I take loads of photographs, as you have all noticed, however I rarely take them of me. It has been brought to my attention that I have no photos of myself making my perfumes. There are loads of my end product, my garden and all the raw materials, the studio, the tools...but none of me actually making perfume.
This is primarily due to the fact that it is really difficult to take a photo of oneself. I set the timer on the camera yesterday while in the studio and attempted a few shots. They didn't quite work out because the two second timer was not long enough to run over to the desired shot location before the shutter clicked on and off.
Thus, I recruited Greg to take a few photos while making Vera solid perfume mini samples and a solid honey pot that is headed to France. When Eve takes photos of herself she uses a hand held remote for her camera. I might get one of these in the near future, although truthfully, I'd rather shoot other things.
Here are the basic steps that go into a hand made, authentic botanical perfume.
Step 1: The Idea
This most often comes from a spark of inspiration related to an environmental cause, like saving native oaks, bringing attention to native plants or honey bees. Sometimes the inspiration is art, like the GreenWitch book or the Vespertina concept album and story. In some cases the inspiration is from a specific materials like Jasmine or the California native rose.
Usually it is in the idea phase that I begin to contemplate the color vibration for the perfume, the related imagery and tinctures/infusions that will be part of the end product.
Step 2: Formulation
In the formulation stage I set down at my drafting table and begin sketching out the idea, meaning writing down potential essences and then researching each of those essences to see how they might pair with others. Once I have a basic outline I move over to the table and shelf where most of the essences are stored and begin the sniffing phase. This phase will determine of a certain essential oil will be added or subtracted. The process will result in several bottles of potential synergies. Once these sketches have aged and melded its time to sniff, which may result in a green light to move forward or go back to the drafting table.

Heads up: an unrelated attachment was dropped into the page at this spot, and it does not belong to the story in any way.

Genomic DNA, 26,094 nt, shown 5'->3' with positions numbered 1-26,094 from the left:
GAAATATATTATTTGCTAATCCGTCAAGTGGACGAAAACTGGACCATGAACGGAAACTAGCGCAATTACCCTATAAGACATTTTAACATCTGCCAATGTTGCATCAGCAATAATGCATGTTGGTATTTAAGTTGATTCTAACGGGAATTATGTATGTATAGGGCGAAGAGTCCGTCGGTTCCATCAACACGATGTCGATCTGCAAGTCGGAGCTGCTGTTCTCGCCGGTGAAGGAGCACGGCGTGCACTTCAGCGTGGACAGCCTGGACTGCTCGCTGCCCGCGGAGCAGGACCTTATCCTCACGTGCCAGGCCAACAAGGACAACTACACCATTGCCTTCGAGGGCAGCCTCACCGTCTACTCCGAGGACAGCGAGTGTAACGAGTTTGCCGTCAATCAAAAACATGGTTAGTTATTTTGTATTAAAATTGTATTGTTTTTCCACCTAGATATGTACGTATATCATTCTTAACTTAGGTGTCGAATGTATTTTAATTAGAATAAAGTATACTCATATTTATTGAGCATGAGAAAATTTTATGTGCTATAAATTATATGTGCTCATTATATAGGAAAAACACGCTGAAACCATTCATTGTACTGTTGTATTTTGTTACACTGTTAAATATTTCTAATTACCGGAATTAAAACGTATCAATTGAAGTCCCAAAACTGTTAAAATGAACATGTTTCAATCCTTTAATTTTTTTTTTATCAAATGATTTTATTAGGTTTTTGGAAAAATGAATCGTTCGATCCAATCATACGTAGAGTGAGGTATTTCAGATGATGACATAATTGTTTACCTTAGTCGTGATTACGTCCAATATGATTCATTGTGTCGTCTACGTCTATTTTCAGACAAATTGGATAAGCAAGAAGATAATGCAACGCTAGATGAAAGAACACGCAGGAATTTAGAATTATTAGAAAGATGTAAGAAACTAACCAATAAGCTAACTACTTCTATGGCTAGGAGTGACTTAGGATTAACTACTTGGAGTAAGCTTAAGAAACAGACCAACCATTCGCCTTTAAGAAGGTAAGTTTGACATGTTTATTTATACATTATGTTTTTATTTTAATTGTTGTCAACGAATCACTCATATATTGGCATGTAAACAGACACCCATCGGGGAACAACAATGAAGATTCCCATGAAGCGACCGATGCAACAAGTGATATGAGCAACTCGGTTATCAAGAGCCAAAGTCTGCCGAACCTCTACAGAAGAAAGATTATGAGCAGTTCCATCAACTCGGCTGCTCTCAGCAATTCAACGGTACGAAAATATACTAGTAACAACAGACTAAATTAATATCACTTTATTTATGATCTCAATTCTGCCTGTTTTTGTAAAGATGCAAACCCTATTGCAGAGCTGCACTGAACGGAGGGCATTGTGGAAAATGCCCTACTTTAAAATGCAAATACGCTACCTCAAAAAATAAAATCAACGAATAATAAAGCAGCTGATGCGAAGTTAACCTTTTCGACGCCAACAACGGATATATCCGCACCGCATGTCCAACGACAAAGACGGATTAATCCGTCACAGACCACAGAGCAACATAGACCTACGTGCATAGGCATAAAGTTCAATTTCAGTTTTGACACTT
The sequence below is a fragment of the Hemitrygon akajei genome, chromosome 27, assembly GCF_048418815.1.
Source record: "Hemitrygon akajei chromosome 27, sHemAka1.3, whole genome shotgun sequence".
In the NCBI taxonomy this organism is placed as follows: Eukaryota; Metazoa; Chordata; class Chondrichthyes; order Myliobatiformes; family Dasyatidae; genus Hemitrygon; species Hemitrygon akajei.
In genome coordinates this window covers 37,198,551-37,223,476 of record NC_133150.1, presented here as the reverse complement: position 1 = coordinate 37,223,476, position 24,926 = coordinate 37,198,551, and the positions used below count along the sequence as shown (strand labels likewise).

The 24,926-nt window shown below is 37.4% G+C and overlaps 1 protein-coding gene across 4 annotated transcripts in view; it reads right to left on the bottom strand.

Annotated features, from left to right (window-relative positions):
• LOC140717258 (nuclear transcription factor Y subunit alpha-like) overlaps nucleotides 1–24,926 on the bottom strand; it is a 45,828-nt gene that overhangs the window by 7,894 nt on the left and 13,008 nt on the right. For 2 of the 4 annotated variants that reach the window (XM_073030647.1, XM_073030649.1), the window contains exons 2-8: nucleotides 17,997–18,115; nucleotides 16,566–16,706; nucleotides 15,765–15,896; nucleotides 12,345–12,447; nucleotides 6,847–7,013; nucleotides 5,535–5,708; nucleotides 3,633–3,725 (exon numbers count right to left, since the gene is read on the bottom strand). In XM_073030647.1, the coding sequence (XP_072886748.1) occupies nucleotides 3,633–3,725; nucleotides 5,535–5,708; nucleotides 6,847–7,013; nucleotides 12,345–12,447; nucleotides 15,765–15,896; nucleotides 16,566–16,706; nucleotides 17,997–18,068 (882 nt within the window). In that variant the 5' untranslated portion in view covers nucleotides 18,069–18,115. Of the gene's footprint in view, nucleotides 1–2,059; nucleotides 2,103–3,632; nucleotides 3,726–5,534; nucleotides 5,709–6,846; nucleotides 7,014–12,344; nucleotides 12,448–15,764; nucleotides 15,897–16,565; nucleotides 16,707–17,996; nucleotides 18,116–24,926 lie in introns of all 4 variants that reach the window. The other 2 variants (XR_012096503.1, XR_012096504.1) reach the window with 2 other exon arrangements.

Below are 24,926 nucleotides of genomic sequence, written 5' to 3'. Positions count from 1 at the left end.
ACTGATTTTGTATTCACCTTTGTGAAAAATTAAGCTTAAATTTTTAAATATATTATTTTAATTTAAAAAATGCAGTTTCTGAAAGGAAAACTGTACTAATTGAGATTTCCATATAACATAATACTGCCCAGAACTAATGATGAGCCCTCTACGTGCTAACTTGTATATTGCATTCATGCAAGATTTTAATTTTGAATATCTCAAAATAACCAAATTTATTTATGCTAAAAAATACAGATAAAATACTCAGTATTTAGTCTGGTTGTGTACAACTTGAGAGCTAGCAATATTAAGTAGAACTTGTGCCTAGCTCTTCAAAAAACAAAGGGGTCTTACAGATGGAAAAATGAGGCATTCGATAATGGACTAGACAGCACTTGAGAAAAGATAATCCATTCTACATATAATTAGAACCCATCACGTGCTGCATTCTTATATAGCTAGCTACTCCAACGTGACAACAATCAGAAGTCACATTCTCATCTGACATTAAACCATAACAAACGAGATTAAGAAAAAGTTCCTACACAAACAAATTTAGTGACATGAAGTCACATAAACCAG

While the sketches marinate I will begin the tinctures and infusions or order the plants that ultimately I want to be part of the formulation. In some cases, this becomes very complicated, like with the Violets in the liquid and solid Gracing the Dawn.
Step 3: The Making
With a liquid perfume the finished, aged synergy gets added to the organic grain or grape alcohol and tinctures. This blend is then aged, like the original synergy in step one. Once ready the perfume is filtered the bottling of samples immediately.
The process is slightly different for solid perfumes. Once the synergy is ready it is not added to the organic jojoba oil and beeswax until I actual make the solid perfume.
I personally hand pour each solid perfume whether it is into a small, pink sample pot; honey pot; mini tin or larger tin for the compacts. Sometimes I pour all pink pots or a combination, depending on what orders have come in or if there is an impending show like the upcoming LA Artisan Salon.
In the future instead of hand pouring each sample I may just scoop a bit of solid perfume from a larger container and drop it into the pink pot.
Popular perfume this week is Vera, not sure why, fascinating nonetheless.
Lovely! It's always fascinating to watch a fellow artist at work. Your simplicity is as beautiful as your work.
Love the 1st shot
where will they be in France?
Maybe I could get a picture of them when I'm over in October..
Thank you Raina, I agree, I love seeing how other artists work. Especially when you get a glimpse at their studio!
Carol, in the background of the first photo you can see a non pink pot, that one was for a customer who lives in Brittany. Greg and I would very much like to take her up on the invitation to visit.
How wonderful that you will be there in October! It's been ages since I've been.
Post a Comment